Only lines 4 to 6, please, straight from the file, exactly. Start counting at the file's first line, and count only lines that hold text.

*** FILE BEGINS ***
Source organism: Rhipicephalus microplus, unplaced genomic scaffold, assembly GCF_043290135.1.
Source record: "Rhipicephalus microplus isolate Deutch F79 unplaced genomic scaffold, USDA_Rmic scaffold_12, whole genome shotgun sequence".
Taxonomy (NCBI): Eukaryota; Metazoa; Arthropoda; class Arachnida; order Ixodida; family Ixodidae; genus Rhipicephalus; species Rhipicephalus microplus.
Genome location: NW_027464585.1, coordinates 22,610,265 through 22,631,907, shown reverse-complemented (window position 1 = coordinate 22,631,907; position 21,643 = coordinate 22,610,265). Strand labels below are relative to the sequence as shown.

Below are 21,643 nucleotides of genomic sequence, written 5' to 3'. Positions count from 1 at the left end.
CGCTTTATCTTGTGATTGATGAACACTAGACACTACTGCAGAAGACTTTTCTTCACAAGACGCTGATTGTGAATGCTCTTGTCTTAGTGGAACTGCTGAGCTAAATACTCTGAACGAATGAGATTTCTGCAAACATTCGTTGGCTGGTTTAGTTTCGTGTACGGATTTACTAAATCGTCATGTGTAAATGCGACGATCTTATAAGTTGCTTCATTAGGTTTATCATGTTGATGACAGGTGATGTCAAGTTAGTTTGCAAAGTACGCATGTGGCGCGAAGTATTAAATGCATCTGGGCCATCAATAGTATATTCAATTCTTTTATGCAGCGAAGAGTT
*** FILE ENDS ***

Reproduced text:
Genome location: NW_027464585.1, coordinates 22,610,265 through 22,631,907, shown reverse-complemented (window position 1 = coordinate 22,631,907; position 21,643 = coordinate 22,610,265). Strand labels below are relative to the sequence as shown.

Below are 21,643 nucleotides of genomic sequence, written 5' to 3'. Positions count from 1 at the left end.
CGCTTTATCTTGTGATTGATGAACACTAGACACTACTGCAGAAGACTTTTCTTCACAAGACGCTGATTGTGAATGCTCTTGTCTTAGTGGAACTGCTGAGCTAAATACTCTGAACGAATGAGATTTCTGCAAACATTCGTTGGCTGGTTTAGTTTCGTGTACGGATTTACTAAATCGTCATGTGTAAATGCGACGATCTTATAAGTTGCTTCATTAGGTTTATCATGTTGATGACAGGTGATGTCAAGTTAGTTTGCAAAGTACGCATGTGGCGCGAAGTATTAAATGCATCTGGGCCATCAATAGTATATTCAATTCTTTTATGCAGCGAAGAGTT